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Nine U.S. Citizens Rescued From Hotel in Bethlehem

Aired April 3, 2002 - 14:43   ET

THIS IS A RUSH TRANSCRIPT. THIS COPY MAY NOT BE IN ITS FINAL FORM AND MAY BE UPDATED.


THIS IS A RUSH TRANSCRIPT. THIS COPY MAY NOT BE IN ITS FINAL FORM AND MAY BE UPDATED.
CAROL LIN, CNN ANCHOR: We come back to you with some breaking news out of the State Department. CNN's Andrea Koppel there, with some information about Americans who were evacuated from Bethlehem -- Andrea.

ANDREA KOPPEL, CNN CORRESPONDENT: That's right, Carol. It sounds as if it was a dramatic rescue that happened just a short time ago, of nine American citizens who were trapped in a hotel in Bethlehem. Now, according to a State Department official who spoke with CNN, diplomatic security agents who normally guard the U.S. consulate in Jerusalem got a call on the phone from these American citizens, saying, you know, help us, we can't get out of here.

There's been, obviously, a lot of fighting in Bethlehem in recent days since the Israelis moved in there. And so these diplomatic security agents staged this rescue, and the nine American citizens -- we don't know if they're tourists, but one can guess if they were calling from a hotel, that they don't live there -- are now safe and sound in Jerusalem.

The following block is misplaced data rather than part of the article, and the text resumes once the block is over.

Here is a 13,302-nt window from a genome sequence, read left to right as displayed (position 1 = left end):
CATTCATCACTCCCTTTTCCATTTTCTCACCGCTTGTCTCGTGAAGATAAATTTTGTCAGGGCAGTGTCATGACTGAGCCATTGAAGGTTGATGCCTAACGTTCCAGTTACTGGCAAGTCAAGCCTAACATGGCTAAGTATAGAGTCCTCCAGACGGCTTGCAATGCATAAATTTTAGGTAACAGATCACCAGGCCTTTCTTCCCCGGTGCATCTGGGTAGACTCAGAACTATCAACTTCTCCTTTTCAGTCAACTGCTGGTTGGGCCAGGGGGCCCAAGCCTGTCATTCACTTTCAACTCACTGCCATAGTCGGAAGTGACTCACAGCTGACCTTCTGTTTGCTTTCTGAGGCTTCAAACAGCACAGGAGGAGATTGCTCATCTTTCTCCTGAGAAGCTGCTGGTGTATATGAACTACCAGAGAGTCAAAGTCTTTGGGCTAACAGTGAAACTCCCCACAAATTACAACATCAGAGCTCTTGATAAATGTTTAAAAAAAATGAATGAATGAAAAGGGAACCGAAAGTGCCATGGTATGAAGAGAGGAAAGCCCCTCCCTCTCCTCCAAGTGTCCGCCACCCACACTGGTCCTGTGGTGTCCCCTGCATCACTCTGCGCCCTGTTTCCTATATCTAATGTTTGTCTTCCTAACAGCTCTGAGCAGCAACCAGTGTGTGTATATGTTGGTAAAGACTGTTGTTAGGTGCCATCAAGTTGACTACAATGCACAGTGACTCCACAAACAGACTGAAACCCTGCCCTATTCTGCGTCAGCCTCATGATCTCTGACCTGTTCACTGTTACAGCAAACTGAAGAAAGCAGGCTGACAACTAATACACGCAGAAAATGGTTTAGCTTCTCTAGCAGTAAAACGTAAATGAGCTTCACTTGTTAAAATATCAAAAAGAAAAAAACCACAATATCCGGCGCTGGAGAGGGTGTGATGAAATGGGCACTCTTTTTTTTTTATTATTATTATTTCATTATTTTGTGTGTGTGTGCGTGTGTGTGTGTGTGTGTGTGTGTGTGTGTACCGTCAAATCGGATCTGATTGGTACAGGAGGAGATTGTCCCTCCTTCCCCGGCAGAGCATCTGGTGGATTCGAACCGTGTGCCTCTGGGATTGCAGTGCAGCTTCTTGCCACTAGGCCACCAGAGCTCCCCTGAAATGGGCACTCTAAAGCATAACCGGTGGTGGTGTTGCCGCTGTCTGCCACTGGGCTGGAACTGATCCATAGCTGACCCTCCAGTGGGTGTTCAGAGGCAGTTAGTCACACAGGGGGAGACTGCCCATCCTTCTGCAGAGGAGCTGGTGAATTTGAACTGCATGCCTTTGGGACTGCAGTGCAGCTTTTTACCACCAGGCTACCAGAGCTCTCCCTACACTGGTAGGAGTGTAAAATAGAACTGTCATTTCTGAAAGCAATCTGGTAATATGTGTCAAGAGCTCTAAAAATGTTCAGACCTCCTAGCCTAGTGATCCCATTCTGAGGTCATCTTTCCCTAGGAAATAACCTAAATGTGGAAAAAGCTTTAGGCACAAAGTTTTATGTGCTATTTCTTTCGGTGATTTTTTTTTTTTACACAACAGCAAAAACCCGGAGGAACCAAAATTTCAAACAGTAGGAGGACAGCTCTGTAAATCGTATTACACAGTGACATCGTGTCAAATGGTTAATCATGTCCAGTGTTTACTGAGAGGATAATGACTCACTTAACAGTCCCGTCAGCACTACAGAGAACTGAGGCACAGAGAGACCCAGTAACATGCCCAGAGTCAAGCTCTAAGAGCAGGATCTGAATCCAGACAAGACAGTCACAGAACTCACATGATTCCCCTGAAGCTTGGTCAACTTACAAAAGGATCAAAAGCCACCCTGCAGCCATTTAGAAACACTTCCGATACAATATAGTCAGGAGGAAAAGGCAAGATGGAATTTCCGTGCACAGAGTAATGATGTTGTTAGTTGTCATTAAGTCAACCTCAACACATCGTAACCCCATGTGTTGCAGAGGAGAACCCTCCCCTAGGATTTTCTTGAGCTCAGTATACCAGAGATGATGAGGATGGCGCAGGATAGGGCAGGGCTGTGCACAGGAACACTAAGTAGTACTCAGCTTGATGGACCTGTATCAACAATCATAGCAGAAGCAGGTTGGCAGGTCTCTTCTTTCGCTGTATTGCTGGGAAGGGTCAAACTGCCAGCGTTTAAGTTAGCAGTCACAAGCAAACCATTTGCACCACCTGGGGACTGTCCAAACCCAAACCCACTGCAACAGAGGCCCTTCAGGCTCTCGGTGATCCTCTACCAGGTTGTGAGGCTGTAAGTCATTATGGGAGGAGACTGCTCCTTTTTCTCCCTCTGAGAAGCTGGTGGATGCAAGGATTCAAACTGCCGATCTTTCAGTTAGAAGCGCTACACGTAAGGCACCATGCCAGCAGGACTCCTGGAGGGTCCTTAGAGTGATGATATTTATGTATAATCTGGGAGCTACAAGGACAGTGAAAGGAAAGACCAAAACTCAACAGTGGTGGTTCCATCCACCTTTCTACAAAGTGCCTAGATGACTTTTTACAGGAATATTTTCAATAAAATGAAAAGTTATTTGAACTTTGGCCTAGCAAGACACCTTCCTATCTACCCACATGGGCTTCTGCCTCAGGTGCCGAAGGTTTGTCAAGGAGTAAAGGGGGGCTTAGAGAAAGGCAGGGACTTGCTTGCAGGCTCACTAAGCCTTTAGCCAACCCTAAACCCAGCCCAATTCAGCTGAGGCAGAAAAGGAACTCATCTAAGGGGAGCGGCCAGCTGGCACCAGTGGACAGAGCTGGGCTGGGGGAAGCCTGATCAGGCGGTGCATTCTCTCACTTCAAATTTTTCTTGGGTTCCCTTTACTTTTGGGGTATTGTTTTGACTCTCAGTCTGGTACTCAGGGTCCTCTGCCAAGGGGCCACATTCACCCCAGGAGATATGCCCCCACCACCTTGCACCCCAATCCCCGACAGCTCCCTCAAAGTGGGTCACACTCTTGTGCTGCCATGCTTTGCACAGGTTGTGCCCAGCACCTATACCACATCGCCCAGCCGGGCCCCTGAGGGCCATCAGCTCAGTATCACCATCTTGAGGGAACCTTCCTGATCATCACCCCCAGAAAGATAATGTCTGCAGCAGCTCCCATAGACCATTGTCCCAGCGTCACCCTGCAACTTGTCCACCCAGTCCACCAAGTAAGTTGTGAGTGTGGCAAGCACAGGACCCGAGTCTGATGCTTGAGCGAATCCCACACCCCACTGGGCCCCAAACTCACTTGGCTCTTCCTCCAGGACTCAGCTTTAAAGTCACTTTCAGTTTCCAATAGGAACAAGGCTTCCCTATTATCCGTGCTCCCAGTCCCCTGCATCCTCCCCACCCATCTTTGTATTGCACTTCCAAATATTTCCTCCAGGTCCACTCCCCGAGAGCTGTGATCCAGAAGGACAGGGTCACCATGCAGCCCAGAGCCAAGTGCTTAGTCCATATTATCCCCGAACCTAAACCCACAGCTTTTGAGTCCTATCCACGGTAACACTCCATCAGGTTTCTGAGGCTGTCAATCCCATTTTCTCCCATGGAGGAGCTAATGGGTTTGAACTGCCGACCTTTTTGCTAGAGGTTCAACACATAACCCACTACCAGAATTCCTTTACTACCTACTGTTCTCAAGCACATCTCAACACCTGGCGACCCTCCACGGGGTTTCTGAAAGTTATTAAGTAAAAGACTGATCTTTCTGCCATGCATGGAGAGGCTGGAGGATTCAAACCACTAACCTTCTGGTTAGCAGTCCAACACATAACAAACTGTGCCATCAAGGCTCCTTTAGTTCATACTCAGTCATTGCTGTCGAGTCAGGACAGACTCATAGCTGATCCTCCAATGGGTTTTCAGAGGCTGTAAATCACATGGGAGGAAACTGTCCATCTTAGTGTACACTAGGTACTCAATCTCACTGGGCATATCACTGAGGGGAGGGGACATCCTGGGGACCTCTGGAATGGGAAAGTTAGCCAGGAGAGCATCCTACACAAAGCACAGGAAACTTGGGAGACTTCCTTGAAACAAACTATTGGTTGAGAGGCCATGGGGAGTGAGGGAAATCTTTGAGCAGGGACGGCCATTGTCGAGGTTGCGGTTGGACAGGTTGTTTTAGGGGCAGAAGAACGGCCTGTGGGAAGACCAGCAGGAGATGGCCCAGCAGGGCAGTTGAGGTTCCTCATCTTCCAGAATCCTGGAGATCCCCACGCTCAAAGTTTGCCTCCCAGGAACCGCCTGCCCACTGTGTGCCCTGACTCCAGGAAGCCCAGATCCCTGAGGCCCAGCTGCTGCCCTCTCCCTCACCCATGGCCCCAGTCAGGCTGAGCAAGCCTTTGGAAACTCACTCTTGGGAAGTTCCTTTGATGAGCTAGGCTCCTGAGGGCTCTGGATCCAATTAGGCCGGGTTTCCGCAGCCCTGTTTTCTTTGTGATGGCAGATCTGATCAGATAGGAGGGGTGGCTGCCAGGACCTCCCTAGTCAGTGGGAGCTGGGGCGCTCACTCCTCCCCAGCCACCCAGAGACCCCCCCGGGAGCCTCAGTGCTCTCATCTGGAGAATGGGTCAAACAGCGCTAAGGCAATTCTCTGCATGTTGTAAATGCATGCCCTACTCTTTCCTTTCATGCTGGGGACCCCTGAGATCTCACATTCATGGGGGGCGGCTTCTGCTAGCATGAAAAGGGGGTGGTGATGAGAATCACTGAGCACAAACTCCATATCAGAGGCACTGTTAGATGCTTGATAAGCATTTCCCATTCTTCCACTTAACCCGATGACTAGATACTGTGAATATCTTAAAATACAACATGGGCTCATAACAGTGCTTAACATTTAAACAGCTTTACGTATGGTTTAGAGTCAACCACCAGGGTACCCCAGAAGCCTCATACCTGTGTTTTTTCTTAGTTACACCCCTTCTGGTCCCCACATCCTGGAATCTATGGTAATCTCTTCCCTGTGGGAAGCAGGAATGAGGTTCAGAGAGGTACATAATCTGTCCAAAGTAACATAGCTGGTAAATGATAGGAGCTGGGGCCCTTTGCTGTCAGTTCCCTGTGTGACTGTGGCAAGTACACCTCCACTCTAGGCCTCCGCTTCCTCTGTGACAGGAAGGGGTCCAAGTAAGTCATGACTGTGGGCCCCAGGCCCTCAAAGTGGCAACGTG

Remember just yesterday, the State Department issued a travel warning to all Americans for the West Bank, Gaza and for Israel, telling them to defer any travel there. And if they were in those areas, to keep in close contact with the U.S. consulate, and to try to vary their travel routes, stay away from crowds, and whatnot.

It should go without saying, but it's obviously an extremely dangerous situation there, Carol.

LIN: Andrea, does the State Department know how many other Americans are in the region who may also have to be evacuated?

KOPPEL: They have no idea. And that really just -- it comes from whatever contacts may or may not be taking place on the ground there. It was, before the violence of the last 18 months, a very popular tourist destination. And presumably some tourists may be there, and there are obviously a lot of American students and others who have been living in the West Bank, Gaza and Israel.

But the State Department does not have, at least it isn't telling us, a firm figure on the number of Americans there.

LIN: They may be doing a head count as we speak, Andrea.

KOPPEL: Let's hope so.

LIN: Andrea Koppel, live at the State Department, thanks so much for that breaking news.

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